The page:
Yes, the change in Secretary of State—one of the most important, if not the most important, cabinet positions—was announced via social media, as if Trump was every parody of himself imaginable. For those who wanted more than just a tweet of notice about the new state of affairs, that was forthcoming … also via Twitter, of course.

Those around Tillerson, who had just arrived back in the country, were surprised by the news, suggesting that Tillerson himself wasn’t entirely prepared for what had just happened.

There might, it turns out, have been a reason for that, if one response from the State Department is to be believed.

OK, perhaps it was a little disingenuous to say that no one saw this coming, as some pointed out.

Unsurprisingly, the White House has a different take on the way everything went down.

Except, it turned out, chief of staff John Kelly’s message might not have been entirely clear.

There really is something to be said about Twitter’s role in all of this, isn’t there? Still, things couldn’t have been that bad, because Tillerson did make an appearance later that day to talk about his firing and smooth everything over.

OK, maybe it was kinda bad. (Tillerson’s failure to thank the president did not go unnoticed by, well, anyone.) Still, perhaps the split between Trump and Tillerson was for the best.

This is worth noting, as well. The State Department aide who put out the earlier statement saying that Tillerson didn’t know why he’d been fired? Yeah, there was a price to pay for saying that.

The Takeaway: Quick, we need a catchy way of talking about former Exxon CEO Tillerson now that he’s been ousted!

That’ll do.

Move Along, Nothing to See Here

What Happened: House Republicans announced they were closing their investigation into collusion between the Trump campaign and Russia during the 2016 election, saying there was no evidence of such actions.

What Really Happened: Last week, with little warning, the House Intelligence Committee’s investigation into Russian interference in the 2016 election just … stopped.

“Case closed”? Sure, if you say so. And, it turns out, they really did say so.

There are others who might disagree with that take, of course…

As news of the surprise closure started to go wide, it was perhaps worth turning to the ranking Democrat on the committee to see if he had anything to say about the whole thing.

That would be a yes, then. And, sure, it seems suspicious to say the least that the Republicans just shut down the investigation unfinished with so much still out there unanswered, but surely the Democrats on the committee were given adequate warning that the investigation was being closed, right?

OK, but at least all the Republicans are agreed that this move was the smart one?

Well, fine, yes, that’s a little awkward. Still, at least one of the leading Republicans on the committee didn’t disagree.

Oh, come on. As the week continued, it eventually started to become clear even to the Republicans that this had been a mistake, with this headline putting it best: “Republicans Fear They Botched Russia Report Rollout.” Gee, you think?

The Takeaway: In what could only be described as a spectacular piece of timing, the Republicans announced that there was nothing Russians had done in regards to the 2016 election in the same week that the Trump administration finally signed sanctions into law against 16 Russians for their efforts to interfere with the 2016 election. There’s nothing like being consistent.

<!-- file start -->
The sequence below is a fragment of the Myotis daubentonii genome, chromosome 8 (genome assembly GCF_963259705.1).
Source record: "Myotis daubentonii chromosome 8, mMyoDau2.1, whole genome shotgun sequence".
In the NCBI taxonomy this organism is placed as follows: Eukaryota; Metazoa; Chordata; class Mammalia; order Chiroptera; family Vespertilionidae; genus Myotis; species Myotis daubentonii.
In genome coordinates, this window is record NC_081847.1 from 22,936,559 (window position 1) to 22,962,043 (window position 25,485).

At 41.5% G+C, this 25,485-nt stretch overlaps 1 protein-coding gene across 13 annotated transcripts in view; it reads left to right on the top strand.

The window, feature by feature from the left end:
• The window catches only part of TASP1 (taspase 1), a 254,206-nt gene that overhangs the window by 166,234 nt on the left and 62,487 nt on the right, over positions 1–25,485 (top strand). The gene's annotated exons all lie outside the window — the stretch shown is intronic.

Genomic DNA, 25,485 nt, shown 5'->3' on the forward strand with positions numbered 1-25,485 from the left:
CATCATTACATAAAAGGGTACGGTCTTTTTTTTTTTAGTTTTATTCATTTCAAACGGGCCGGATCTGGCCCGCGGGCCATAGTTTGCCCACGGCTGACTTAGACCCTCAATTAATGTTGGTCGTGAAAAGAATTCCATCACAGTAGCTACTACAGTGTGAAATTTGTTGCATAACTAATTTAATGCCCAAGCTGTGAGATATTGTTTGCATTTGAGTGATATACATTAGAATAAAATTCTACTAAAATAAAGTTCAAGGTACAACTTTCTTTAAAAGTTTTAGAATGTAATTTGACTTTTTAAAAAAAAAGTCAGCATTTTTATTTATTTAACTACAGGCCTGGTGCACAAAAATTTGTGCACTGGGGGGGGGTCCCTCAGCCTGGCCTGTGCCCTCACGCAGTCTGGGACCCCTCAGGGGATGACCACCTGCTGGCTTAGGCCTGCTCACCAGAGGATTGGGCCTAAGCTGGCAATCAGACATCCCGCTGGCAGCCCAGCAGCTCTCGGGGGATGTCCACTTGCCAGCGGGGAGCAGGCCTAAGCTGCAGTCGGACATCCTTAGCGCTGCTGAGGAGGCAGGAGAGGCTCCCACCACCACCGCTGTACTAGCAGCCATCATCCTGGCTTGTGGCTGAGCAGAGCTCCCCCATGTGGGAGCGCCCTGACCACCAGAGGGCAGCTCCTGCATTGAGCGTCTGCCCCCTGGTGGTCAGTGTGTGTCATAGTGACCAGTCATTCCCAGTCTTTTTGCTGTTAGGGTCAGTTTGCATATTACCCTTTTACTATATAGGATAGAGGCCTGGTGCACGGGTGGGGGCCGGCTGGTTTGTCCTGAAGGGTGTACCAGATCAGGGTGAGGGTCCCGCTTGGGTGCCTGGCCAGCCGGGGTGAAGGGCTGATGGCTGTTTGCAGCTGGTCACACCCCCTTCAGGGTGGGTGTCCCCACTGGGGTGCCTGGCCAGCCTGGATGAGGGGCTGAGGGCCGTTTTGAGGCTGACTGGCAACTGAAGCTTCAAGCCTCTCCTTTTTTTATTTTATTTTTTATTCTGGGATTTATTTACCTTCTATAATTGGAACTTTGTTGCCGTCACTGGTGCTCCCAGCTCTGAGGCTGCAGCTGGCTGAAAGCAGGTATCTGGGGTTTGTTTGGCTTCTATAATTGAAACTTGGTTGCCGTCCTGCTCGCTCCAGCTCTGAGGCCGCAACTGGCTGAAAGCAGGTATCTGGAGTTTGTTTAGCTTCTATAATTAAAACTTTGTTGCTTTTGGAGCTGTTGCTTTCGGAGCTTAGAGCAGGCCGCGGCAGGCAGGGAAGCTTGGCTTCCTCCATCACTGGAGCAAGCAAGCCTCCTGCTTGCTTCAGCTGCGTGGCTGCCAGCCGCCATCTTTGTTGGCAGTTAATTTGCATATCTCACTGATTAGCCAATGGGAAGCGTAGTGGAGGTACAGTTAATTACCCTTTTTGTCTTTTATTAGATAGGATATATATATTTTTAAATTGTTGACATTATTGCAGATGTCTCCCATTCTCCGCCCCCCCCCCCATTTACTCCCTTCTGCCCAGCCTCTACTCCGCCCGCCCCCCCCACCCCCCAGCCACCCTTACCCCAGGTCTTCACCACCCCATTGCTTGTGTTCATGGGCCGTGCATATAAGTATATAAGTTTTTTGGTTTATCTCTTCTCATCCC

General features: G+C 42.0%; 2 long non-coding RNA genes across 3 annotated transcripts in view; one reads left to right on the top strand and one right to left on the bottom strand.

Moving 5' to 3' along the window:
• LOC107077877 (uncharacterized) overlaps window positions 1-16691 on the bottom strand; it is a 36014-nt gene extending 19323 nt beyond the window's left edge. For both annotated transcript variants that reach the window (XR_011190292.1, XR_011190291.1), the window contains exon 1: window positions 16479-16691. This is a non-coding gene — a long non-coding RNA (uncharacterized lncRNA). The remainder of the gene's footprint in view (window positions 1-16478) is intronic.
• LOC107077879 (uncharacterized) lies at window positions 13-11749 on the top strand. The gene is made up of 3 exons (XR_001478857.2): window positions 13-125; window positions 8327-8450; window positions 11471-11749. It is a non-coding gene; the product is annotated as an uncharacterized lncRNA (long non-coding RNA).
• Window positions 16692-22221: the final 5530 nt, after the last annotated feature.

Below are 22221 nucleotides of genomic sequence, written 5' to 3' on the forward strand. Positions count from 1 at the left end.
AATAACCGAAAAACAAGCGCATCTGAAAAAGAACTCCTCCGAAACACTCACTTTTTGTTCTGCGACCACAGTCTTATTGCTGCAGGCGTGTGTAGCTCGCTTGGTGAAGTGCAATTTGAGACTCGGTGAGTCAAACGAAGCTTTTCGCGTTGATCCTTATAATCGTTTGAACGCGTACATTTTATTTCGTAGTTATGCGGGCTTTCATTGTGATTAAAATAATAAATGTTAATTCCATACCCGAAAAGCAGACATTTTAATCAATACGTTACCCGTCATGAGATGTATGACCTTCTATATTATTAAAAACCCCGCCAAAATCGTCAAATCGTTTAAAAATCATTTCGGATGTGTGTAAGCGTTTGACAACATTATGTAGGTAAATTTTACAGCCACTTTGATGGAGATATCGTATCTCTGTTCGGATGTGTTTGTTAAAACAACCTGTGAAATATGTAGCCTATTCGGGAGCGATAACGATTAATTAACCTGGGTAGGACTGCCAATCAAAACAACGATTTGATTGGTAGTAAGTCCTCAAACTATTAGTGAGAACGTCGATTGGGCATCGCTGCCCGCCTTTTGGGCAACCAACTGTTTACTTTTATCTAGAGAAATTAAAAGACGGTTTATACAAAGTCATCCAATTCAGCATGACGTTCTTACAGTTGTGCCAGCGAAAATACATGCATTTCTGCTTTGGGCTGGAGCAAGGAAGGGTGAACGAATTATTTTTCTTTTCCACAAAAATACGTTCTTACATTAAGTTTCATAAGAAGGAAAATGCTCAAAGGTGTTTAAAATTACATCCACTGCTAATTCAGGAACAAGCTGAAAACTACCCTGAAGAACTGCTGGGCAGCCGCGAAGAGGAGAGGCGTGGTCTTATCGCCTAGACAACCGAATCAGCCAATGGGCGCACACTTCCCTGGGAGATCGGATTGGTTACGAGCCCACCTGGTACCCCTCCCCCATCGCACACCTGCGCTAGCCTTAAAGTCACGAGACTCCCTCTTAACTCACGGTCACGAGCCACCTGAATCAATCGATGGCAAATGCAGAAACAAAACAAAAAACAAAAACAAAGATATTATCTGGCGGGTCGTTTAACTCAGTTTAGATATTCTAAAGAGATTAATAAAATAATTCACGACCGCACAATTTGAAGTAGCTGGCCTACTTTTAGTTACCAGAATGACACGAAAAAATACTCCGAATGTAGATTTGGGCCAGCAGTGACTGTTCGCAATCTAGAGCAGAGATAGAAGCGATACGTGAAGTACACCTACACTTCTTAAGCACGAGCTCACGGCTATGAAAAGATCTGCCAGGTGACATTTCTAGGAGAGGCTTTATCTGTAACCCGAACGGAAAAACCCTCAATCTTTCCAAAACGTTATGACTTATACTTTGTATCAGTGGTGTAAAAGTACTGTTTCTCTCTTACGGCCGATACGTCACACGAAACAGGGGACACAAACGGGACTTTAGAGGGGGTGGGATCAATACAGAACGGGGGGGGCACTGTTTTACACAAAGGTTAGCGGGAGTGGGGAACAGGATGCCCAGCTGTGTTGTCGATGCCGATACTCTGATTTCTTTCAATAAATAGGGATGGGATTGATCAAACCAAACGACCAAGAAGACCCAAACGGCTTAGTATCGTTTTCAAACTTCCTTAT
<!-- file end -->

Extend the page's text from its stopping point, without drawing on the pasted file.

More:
Meanwhile, Over at the Department of Justice…

What Happened: Special counsel Robert Mueller’s investigation took aim at the Trump Organization.

What Really Happened: Meanwhile, you might be thinking, “I wonder how special council Robert Mueller’s Russia collusion investigation is going? I’m sure that, if the House Republicans were right and there’s certainly nothing going on, he’ll be wrapping everything up too, right?” Funny story: He’s not wrapping everything up.

Yes, in what is pretty much the opposite of wrapping things up, Mueller is subpoenaing the Trump Organization’s records, which is … kind of a big deal, to say the least. Certainly, that’s what people on social media seemed to think.

But what could it all mean? Some people had theories.

And how is this going down with those targeted?

Somewhere, Devin Nunes is wandering around the halls of Congress, muttering to himself, “But I said nothing happened…!”

The Takeaway: It’s worth pointing out that the Mueller news dropped on March 15, which amused certain people online.

Oh, Canada

What Happened: Forget “Commander in Chief,” perhaps President Trump’s title could be “Gaslighter in Chief.” Or, maybe, “Man Who Should Perhaps Never Talk in Front of a Tape Recorder Ever.”

What Really Happened: This might sound like the kind of old-fashioned, unnecessary posturing of people stuck in the past, but once upon a time it was widely expected that the President of the United States wouldn’t be the kind of person who would boast about lying to the head of state of a friendly nation.

Those days, dear readers, are long gone.

Yes, the Washington Post obtained audio from a fundraising speech in which Trump boasted that he’d made up information that he used in an argument with Canadian Prime Minister Justin Trudeau over whether or not the US runs a trade deficit with Trudeau’s country. (It doesn’t.) “I had no idea,” Trump can be heard to say on the tape. “I just said, ‘You’re wrong.’ You know why? Because we’re so stupid.” As you might expect, people were thrilled about this display of, uh, political maneuvering? Sure, let’s go with that.

As the media struggled to understand what was happening, the White House press secretary attempted to smooth out the situation by, well, repeating the lie.

There is, also, a surreal second story to this audio of Trump that has nothing to do with lying to Justin Trudeau. Instead, it had to do with the “bowling ball test.”